Microsoft today announced it’s discontinuing efforts to offer developers an easy way of bringing Android apps to Windows 10. The decision confirms rumors from back in November that the company was considering killing the idea. Codenamed Project Astoria, the Android app porting initiative was first announced at the Microsoft's Build developer conference last year alongside similar plans to build a so-called "bridge" between iOS and Windows and help developers migrate older Windows software and web apps to the newest version of its OS. It turns out having "two bridge technologies to bring code from mobile operating systems to Windows was unnecessary," Microsoft director Kevin Gallo writes.
This announcement comes just one day after Microsoft agreed to acquire Xamarin, a startup that lets developers write apps in a single programming language and then customize the software for any major smartphone platform. Instead of waiting for more progress on Astoria, Microsoft says developers should now look into using its open-source iOS migration tool, internally called Project Islandwood, or turn to Xamarin's products for making cross-platform apps. "The philosophy behind the bridges has always been to make it as easy as possible for you to bring existing code to Windows, and our investments in the iOS Bridge will make this straightforward," Gallo says.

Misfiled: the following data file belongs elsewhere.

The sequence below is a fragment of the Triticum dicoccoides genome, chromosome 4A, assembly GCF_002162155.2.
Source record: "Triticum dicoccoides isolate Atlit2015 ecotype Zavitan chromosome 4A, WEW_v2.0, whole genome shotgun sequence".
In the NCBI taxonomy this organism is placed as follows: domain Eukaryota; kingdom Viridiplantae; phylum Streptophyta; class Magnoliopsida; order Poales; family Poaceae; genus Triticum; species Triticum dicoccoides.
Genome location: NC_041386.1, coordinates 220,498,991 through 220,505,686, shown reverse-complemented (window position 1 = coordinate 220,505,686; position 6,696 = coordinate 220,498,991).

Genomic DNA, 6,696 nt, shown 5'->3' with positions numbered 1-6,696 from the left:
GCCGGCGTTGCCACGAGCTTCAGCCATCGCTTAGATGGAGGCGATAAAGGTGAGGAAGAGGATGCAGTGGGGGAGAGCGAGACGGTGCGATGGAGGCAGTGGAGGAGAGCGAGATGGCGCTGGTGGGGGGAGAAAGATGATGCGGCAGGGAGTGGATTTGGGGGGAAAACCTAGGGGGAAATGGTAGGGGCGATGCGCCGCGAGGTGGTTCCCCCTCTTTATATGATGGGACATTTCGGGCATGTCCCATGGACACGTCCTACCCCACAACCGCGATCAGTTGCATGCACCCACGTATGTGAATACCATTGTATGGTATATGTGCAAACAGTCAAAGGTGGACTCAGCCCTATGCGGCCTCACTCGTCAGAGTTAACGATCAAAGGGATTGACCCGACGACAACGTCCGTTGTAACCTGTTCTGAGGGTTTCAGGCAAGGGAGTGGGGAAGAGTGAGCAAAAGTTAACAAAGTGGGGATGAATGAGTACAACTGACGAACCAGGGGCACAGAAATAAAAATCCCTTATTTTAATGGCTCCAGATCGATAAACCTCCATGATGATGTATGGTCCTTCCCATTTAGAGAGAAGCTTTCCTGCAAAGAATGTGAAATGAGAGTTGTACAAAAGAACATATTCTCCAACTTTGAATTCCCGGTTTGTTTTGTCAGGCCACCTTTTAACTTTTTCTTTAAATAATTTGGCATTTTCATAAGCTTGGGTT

Microsoft suggests Android developers use its iOS tool or try Xamarin
Microsoft understands that it's effectively lost the mobile OS market share fight, and so the company has spent the last two years ensuring both its own apps are available on every platform — and now it's trying to help third-party developers do the same. In Microsoft's eyes, more users of Office and Windows products no matter what device is being used to run them is better for its business in the long run. Still, the discontinuation of the company's Android porting tool suggests the company sees more value in helping bring iOS apps to Windows. After all, Android-only productivity and business-centric apps are few and far between.